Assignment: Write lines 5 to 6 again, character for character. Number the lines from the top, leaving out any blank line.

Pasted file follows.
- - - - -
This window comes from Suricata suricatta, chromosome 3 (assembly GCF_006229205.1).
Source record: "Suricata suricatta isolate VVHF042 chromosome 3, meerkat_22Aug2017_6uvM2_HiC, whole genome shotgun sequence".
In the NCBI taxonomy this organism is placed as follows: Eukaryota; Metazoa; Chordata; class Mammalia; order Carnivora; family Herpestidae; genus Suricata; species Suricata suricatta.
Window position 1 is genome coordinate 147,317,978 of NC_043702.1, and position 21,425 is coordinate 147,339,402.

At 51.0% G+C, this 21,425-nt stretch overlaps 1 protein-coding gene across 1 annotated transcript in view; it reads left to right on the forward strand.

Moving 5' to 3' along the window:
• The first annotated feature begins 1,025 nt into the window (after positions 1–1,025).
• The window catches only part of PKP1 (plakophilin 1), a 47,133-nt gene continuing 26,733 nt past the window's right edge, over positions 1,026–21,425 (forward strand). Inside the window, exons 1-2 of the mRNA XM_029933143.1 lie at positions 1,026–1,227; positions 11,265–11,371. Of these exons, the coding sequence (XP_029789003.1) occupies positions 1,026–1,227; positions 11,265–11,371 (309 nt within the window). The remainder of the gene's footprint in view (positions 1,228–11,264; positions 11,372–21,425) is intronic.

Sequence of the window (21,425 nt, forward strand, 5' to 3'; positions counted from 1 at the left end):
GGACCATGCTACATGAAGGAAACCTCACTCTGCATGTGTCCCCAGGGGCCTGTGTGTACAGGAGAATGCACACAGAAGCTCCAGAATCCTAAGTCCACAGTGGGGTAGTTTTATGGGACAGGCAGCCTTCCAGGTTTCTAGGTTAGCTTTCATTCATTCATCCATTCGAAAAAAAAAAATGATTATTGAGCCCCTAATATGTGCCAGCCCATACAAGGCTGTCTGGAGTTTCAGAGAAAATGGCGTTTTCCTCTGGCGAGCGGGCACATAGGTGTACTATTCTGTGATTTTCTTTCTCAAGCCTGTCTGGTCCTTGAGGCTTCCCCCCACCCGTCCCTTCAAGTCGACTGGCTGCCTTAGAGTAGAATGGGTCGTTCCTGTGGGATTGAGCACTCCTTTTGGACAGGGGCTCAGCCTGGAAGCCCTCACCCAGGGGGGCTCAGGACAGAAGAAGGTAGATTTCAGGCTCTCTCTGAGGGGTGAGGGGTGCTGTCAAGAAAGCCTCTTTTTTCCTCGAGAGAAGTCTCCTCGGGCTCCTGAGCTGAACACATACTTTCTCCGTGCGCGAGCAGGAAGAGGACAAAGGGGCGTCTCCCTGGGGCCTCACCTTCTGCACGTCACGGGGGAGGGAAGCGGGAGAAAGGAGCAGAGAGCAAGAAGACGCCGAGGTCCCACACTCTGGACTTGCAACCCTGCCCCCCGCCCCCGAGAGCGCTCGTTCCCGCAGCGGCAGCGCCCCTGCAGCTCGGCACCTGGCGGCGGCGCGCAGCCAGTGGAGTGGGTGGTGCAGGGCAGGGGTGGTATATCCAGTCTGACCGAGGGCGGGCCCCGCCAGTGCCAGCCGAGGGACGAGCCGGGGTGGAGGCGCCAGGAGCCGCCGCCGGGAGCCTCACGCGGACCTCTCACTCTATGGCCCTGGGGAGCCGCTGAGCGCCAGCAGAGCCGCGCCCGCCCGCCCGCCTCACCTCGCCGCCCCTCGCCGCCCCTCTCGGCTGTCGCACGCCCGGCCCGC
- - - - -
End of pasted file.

At 51.0% G+C, this 21,425-nt stretch overlaps 1 protein-coding gene across 1 annotated transcript in view; it reads left to right on the forward strand.

Moving 5' to 3' along the window: